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Hoffmann, R. A wiki for the life sciences where authorship matters. Nature Genetics (2008)

Chlorpropham [isopropyl N-(3-chlorophenyl) carbamate] disrupts microtubule organization, cell division, and early development of sea urchin embryos.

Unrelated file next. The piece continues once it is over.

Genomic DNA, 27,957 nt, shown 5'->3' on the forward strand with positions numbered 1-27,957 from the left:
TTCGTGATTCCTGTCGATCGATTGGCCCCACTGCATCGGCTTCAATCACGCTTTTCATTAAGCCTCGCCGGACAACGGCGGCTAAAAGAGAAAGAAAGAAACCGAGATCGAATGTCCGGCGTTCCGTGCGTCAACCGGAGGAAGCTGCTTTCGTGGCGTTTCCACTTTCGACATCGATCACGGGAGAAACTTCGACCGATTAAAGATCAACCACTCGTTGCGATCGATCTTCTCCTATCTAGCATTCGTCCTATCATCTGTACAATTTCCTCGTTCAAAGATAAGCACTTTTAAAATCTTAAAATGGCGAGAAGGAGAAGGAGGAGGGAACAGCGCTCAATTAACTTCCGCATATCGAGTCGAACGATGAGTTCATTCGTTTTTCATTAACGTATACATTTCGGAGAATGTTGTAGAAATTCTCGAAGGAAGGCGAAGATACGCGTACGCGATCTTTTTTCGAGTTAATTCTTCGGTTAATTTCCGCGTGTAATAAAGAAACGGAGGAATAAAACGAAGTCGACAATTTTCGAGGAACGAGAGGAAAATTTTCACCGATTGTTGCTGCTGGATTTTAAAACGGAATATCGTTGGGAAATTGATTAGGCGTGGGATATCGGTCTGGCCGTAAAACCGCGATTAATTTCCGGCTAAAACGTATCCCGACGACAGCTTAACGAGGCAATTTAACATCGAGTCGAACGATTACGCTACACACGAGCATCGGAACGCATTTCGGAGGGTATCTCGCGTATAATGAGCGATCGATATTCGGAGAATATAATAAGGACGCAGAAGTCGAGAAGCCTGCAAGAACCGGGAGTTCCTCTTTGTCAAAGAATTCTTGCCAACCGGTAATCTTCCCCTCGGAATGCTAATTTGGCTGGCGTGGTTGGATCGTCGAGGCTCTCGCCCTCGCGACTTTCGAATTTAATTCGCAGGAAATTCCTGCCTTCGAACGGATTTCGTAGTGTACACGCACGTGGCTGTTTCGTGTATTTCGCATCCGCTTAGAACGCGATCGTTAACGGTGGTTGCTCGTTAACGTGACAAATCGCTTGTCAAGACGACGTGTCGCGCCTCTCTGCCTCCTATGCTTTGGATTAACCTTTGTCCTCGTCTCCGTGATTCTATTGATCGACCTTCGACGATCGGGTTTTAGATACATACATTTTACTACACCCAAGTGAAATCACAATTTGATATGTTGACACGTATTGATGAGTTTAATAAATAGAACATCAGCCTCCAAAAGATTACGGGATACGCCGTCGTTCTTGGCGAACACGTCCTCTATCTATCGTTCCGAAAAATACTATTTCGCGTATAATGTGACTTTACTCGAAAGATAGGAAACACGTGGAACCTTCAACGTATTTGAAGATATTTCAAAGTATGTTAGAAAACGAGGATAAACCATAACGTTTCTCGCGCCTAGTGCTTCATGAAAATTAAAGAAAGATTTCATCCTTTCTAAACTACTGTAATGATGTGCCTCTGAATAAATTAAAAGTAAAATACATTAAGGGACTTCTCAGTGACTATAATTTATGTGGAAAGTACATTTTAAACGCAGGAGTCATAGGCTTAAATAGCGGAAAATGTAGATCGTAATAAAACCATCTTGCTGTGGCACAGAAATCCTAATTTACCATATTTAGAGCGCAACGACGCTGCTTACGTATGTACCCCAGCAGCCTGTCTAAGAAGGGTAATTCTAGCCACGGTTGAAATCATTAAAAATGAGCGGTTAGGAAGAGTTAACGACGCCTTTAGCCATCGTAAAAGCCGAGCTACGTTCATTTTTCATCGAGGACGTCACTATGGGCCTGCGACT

The herbicide CIPC [N-(3-chlorophenyl) carbamate] has been shown to disrupt microtubule organization in plants, apparently by interfering with the functioning of the microtubule organizing center. Very few studies have examined the effects of CIPC on animal cell microtubules and centrosomes, however, and the effects of this cytoskeletal disrupting agent on fertilization and early development have not been studied in detail. To address these questions, fertilized sea urchin eggs were cultured in the presence of CIPC until the prism stage, and perturbations in the cytoskeleton and development were examined. It was found that Lytechinus pictus embryos are sensitive to micromolar amounts of CIPC, and that a characteristic set of cytoskeletal and developmental deficits is produced as a result of exposure to this herbicide. Mitotic spindles were truncated and randomly oriented within zygotes and blastomeres, and cytokinesis was compromised, resulting in the production of blastomeres of various sizes and ploidy. Interestingly, in spite of these cytoskeletal and nuclear alterations, spindle poles at fourth cleavage retained their ability to interact with the plasma membrane in a manner similar to that normally characterizing the unequal division of macromeres and micromeres. CIPC treatment resulted in unequal cell divisions at atypical times, and skeletal spicule formation in these embryos was abnormal. These results indicate that CIPC may pose a significant health risk during mammalian embryogenesis; in addition, it may be a useful tool with which to study microtubule and centrosomal functioning during animal cell division-especially in those cell types that exhibit stereotypic patterns of cell division during early development.[1]


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